Wendell is Smiling

 

All right, let’s hear it for Darrell Wallace, Jr.

Which is who, you ask?

Oh, he just finished second in Sunday’s NASCAR Daytona 500 stock car race. In only his fifth ever career start, no less.

Second? Big deal, you say.

Well, it is, and here’s why: It’s the highest finish ever at Daytona by an African American driver.

Not that that list is a terribly long one. Anybody know the last black driver in the Daytona 500?

Answer: Wendell Scott, in 1969.

Yep, you read that right. 1969. Forty…nine…years ago.

And Sunday, Darrell “Bubba” Wallace, Jr. made a little history in Black History Month.

Congratulations, Mr. Wallace. This is a well-worn cliche, but even though you finished second, you’re definitely a winner.

That’s all I got today. Just wanted to shine a little spotlight on this man.

Take some time this month, or any month, to read up on some important folks whose lives we commemorate during Black History Month. Their history is very much part of ours.

 

Homewreckers

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Some things just don’t make sense to me.

I work over in a pretty heavily wooded area, which allows me to still catch an occasional glimpse of raccoons, possums, armadillos, squirrels and even deer as I drive up and down the same road all day.

I enjoy that very much. I love seeing wildlife; it’s my way, however small, of staying connected to nature.

One evening two weeks ago, when it was after dark and I was still driving, I came upon a deer crossing the road. Fortunately, I could stop in plenty of time to avoid hitting him. We just looked at each other for a second, then continued on our way.

A little later that same evening, I saw him again, over in the woods. I stopped a few seconds as we regarded each other again, me admiring the majestic presence of this beautiful animal, him…I don’t know, checking out some goof in a minibus.

And the sight of him thrilled me and saddened me, at the same time.

Because, it reminded me of what we’re doing to his home.

 

Now, I’m not saying we should never build any new roads, or construct any new buildings, in deference to the original inhabitants of this land. I know better.

But, here’s the part that doesn’t make sense:

On the street I drive on all day, what looks like a perfectly good office building sits empty, vacant, unused by anyone.

Meanwhile, more land nearby has been cleared for construction of a new office building.

And I don’t understand.

What’s wrong with the vacant building? Is it in disrepair inside? Wouldn’t it cost less to refurbish it, instead of starting from scratch?

And why do we have to crowd all the animals into an ever shrinking amount of space?

I just can’t help thinking, in our endless zeal to keep building, keep growing, keep expanding, maybe something’s gotten lost along the way.

Something like respect for the land, and the divine creatures that inhabit it.

Honestly, I don’t know what the solution is.

I just know, the last deer I saw was on the side of the road, dead, struck by a vehicle.

And it broke my heart in two.

 

Driven to Insanity

 

I drive a motor vehicle for a living. A shuttle van. 🚐

Bigger than a car or SUV, but not like a big 18-wheeler. 🚛

The point is, I’m a driver. Which is okay; I enjoy driving. Always have, I suppose.

I got to thinking about that lately, and had to chuckle a bit. Because my classmates in Drivers Education (along with the teacher) (and maybe, my parents) would have probably told you back then I should be banned from the road for life.

 

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My sophomore year of high school, I got to take Drivers Ed. This was a big deal. I was so ready to get my license and be out on the open road.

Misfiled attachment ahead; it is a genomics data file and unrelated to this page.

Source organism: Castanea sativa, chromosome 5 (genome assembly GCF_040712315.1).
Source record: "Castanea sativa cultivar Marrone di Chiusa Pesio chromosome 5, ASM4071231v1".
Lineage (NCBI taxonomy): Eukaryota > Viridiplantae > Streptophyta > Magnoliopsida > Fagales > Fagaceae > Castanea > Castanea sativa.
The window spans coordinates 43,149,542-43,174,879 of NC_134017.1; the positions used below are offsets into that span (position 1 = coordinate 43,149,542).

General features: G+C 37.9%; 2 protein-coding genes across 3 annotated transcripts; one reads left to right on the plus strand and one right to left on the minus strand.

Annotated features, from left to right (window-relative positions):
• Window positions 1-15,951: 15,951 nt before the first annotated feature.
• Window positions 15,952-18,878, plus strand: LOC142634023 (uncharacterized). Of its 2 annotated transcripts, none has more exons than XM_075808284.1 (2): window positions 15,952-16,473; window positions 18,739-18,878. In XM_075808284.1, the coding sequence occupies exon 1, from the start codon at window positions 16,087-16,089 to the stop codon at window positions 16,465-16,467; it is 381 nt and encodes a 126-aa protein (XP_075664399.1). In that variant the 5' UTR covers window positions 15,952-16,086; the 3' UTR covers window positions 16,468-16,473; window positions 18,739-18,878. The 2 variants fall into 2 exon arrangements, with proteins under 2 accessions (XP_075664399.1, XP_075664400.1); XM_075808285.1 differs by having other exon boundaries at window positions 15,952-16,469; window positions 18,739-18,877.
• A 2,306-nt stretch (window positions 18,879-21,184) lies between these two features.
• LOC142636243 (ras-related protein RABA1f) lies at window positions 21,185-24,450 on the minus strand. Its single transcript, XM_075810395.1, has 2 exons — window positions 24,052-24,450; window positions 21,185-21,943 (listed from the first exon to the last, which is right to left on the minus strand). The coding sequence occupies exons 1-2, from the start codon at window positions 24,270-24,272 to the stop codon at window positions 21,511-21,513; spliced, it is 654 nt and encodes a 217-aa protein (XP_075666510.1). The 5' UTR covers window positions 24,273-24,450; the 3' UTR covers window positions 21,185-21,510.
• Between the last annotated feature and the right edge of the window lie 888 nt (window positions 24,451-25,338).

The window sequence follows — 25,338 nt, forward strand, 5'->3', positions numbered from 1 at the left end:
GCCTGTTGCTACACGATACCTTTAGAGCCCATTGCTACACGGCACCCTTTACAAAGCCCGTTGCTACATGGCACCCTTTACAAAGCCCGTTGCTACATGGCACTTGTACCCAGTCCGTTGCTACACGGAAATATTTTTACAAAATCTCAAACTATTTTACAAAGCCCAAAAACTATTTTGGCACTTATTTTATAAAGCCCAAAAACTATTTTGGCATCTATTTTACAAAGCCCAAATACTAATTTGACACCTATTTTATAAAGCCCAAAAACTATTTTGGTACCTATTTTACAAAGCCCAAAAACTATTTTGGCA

But the first step was getting through this class. The classroom portion was pretty straightforward and simple, learning rules and regulations, defensive driving, watching that driving film, stuff like that.

But then, there was the actual driving part. Getting behind the wheel and taming that beast!

That gave me a bit of trouble.

For example, my first time to get out on the highway, I thought I was doing pretty well. My teacher wasn’t yelling at me, he maintained a calm demeanor the whole trip, just writing things down occasionally on some kind of form on a clipboard.

Then it came time for me to pull over and trade places with the other student, in the back seat; it was his turn. The teacher got out of the car to stretch for a bit. While he was out, I noticed, in the front seat, the form he had been writing on.

It was a driver evaluation.

At the bottom of the page was a blank section designated “Comments.”

In the Comments section, he wrote: Scared hell out of me.

Hmmm. Guess I didn’t do so great, after all.

Wasn’t exactly perfect on the practice course at school, either. I remember one particular session where I started to slowly drift into the path of an oncoming car. (I mean, 5 MPH slowly, if that.) I didn’t hit the car; I corrected my course in time, but the other people in my car and in the other car all reacted as if we narrowly avoided a fatal head-on collision, blood and scattered body parts and everything. When it was time to switch drivers, the one in the other car got out and, clearly perturbed, asked me, “What are you trying to do, kill us all?”

OK, so I had my moments.

Then, there was the whole ordeal of learning to drive a car with manual transmission. All I have to say about that is: I HATE manual transmission. Please, may I never have to use it again!

 

The first time I took my on-the-road driving test was great fun. (That, ladies and gentlemen, is sarcasm.) For one thing, I took it in our Chevrolet Kingswood Estate station wagon.

Now, if you’ve never seen one of those, I invite you to Google it and check out the images. The thing measured approximately 50 feet long. You could eat dinner in the front seat while the guy in the back was having breakfast.

Now, try to imagine parallel parking that bad boy.

Needless to say, that’s why I had to take a second on-the-road driving test. Took that one in Dad’s not-much-shorter Pontiac Grand Prix. (Welcome to History of Automobiles) This time, fortunately, I had a younger examiner. The first guy, you could literally break pieces of crust off him.

Anyway, I passed the second time. Yaaayyyy!!

Now I could drive on my own, and start scaring the hell out of my friends, too! Which I did, poor souls.

 

Through the years, I’m happy to say, I’ve gotten better. Now, I’m a more conscientious driver, and I can even communicate with other drivers in fluent sign language.